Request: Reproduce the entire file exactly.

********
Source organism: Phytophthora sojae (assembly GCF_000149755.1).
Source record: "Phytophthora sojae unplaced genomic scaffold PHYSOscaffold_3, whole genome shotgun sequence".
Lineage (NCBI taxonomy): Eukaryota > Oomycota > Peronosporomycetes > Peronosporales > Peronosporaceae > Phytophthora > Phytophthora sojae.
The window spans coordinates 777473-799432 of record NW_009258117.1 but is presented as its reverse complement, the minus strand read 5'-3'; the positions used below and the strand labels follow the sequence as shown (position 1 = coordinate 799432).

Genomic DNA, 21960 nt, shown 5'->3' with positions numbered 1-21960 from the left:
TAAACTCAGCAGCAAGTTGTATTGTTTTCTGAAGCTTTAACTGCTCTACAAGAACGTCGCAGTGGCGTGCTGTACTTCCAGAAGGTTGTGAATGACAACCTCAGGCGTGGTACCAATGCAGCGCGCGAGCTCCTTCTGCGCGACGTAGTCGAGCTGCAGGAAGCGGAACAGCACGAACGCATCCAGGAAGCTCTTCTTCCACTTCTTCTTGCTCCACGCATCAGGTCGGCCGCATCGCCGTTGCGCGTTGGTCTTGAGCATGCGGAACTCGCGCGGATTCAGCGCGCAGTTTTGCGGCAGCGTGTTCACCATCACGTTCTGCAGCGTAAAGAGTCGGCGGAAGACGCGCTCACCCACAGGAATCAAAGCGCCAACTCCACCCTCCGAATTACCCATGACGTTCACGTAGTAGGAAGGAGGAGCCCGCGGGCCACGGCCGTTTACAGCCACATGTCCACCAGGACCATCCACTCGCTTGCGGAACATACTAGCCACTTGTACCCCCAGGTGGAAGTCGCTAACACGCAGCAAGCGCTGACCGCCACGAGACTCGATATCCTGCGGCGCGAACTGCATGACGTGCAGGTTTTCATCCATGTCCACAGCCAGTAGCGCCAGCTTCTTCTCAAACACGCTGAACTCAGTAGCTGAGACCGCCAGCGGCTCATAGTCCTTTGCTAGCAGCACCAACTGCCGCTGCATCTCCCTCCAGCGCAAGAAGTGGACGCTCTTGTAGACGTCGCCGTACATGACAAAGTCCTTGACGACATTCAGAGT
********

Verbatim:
Source organism: Phytophthora sojae (assembly GCF_000149755.1).
Source record: "Phytophthora sojae unplaced genomic scaffold PHYSOscaffold_3, whole genome shotgun sequence".
Lineage (NCBI taxonomy): Eukaryota > Oomycota > Peronosporomycetes > Peronosporales > Peronosporaceae > Phytophthora > Phytophthora sojae.
The window spans coordinates 777473-799432 of record NW_009258117.1 but is presented as its reverse complement, the minus strand read 5'-3'; the positions used below and the strand labels follow the sequence as shown (position 1 = coordinate 799432).

Genomic DNA, 21960 nt, shown 5'->3' with positions numbered 1-21960 from the left:
TAAACTCAGCAGCAAGTTGTATTGTTTTCTGAAGCTTTAACTGCTCTACAAGAACGTCGCAGTGGCGTGCTGTACTTCCAGAAGGTTGTGAATGACAACCTCAGGCGTGGTACCAATGCAGCGCGCGAGCTCCTTCTGCGCGACGTAGTCGAGCTGCAGGAAGCGGAACAGCACGAACGCATCCAGGAAGCTCTTCTTCCACTTCTTCTTGCTCCACGCATCAGGTCGGCCGCATCGCCGTTGCGCGTTGGTCTTGAGCATGCGGAACTCGCGCGGATTCAGCGCGCAGTTTTGCGGCAGCGTGTTCACCATCACGTTCTGCAGCGTAAAGAGTCGGCGGAAGACGCGCTCACCCACAGGAATCAAAGCGCCAACTCCACCCTCCGAATTACCCATGACGTTCACGTAGTAGGAAGGAGGAGCCCGCGGGCCACGGCCGTTTACAGCCACATGTCCACCAGGACCATCCACTCGCTTGCGGAACATACTAGCCACTTGTACCCCCAGGTGGAAGTCGCTAACACGCAGCAAGCGCTGACCGCCACGAGACTCGATATCCTGCGGCGCGAACTGCATGACGTGCAGGTTTTCATCCATGTCCACAGCCAGTAGCGCCAGCTTCTTCTCAAACACGCTGAACTCAGTAGCTGAGACCGCCAGCGGCTCATAGTCCTTTGCTAGCAGCACCAACTGCCGCTGCATCTCCCTCCAGCGCAAGAAGTGGACGCTCTTGTAGACGTCGCCGTACATGACAAAGTCCTTGACGACATTCAGAGT